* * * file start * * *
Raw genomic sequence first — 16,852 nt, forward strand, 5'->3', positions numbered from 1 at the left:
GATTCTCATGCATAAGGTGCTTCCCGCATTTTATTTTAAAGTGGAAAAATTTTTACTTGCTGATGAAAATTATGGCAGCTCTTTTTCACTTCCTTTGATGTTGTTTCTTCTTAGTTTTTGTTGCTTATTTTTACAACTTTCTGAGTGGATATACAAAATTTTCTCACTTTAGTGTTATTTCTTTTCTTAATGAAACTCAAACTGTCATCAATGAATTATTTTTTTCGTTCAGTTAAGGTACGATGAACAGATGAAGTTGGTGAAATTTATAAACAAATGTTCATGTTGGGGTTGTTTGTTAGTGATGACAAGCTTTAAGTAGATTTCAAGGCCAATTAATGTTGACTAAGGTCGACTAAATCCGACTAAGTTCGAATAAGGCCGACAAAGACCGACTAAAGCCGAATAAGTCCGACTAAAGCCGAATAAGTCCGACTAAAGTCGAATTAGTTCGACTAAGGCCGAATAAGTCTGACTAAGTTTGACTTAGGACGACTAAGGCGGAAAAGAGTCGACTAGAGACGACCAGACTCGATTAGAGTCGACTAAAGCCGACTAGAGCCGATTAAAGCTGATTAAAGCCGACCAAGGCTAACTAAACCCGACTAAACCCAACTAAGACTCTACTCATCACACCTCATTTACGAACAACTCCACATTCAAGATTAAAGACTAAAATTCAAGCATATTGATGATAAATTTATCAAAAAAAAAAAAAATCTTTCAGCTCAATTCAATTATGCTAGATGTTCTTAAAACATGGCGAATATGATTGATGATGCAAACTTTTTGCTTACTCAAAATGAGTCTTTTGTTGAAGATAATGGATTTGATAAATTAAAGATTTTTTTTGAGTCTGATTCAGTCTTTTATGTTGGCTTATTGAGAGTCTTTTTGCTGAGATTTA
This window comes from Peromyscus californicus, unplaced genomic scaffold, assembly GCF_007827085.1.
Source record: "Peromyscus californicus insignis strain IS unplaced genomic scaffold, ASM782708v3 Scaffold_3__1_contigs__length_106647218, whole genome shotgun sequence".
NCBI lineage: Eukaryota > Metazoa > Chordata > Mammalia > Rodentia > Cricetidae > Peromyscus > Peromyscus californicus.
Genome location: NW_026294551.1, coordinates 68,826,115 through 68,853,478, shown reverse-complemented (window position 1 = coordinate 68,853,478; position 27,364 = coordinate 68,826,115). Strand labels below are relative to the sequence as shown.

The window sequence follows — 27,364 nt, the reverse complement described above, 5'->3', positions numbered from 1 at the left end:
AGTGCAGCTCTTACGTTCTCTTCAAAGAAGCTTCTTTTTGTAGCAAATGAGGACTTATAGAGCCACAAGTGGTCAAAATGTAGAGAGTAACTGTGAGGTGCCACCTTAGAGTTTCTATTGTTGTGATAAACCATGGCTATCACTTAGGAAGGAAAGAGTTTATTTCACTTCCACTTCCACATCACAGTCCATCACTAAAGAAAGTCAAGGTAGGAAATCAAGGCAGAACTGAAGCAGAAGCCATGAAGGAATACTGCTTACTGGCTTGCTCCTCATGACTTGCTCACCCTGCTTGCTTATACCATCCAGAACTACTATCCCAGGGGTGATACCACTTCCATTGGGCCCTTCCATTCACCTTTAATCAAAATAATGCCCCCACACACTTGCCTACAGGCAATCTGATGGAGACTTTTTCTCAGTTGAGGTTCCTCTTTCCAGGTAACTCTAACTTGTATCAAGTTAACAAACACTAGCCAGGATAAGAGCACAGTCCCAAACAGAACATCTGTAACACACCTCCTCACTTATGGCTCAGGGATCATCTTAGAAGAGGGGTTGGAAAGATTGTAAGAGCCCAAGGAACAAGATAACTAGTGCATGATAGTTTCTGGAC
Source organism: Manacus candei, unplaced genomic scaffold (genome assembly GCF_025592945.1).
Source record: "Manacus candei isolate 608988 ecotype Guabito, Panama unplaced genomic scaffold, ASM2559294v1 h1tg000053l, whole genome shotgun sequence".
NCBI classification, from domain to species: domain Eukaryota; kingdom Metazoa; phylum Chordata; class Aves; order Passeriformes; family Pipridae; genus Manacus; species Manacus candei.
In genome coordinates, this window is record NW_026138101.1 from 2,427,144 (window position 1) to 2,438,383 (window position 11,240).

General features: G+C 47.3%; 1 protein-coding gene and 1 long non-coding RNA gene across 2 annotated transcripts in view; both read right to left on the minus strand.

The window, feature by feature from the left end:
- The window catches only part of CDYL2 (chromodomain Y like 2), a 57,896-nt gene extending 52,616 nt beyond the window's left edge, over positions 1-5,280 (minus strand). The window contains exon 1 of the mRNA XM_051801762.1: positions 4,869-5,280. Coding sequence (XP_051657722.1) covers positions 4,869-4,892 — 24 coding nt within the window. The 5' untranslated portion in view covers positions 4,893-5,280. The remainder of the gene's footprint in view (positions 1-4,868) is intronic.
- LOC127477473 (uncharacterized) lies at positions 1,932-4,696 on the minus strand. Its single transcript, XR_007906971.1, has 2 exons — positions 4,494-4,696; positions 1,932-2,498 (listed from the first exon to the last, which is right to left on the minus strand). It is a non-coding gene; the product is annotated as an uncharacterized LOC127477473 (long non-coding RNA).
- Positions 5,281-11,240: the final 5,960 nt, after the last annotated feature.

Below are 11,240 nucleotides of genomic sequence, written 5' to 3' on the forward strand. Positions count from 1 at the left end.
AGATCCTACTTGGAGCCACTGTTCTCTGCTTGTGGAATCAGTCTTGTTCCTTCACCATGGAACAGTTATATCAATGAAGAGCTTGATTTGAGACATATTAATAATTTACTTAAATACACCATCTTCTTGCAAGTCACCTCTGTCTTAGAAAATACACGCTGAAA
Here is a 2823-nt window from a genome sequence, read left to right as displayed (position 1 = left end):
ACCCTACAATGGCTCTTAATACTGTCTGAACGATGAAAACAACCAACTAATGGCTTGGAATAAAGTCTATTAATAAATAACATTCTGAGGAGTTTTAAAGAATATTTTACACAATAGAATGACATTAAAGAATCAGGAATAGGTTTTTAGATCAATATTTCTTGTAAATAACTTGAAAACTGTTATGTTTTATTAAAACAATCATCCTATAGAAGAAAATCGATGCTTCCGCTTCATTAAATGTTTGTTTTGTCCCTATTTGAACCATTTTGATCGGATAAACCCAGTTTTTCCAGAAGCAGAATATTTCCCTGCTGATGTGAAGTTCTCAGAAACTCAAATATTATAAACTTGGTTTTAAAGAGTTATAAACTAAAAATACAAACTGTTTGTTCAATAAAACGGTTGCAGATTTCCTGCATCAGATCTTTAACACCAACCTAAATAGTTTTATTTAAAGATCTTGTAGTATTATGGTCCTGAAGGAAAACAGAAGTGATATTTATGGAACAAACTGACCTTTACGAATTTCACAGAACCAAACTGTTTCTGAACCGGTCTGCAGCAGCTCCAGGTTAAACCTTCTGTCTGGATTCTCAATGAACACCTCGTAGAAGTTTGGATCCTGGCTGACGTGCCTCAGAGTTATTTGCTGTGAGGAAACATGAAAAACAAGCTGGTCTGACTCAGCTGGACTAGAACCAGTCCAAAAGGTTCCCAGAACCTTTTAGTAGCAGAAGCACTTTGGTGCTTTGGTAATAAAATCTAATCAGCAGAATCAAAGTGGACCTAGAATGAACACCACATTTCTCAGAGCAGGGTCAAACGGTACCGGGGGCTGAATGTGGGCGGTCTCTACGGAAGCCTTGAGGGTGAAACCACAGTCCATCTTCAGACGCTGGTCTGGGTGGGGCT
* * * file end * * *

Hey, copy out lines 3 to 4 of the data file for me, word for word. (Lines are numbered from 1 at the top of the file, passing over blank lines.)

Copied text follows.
This window comes from Peromyscus californicus, unplaced genomic scaffold, assembly GCF_007827085.1.
Source record: "Peromyscus californicus insignis strain IS unplaced genomic scaffold, ASM782708v3 Scaffold_3__1_contigs__length_106647218, whole genome shotgun sequence".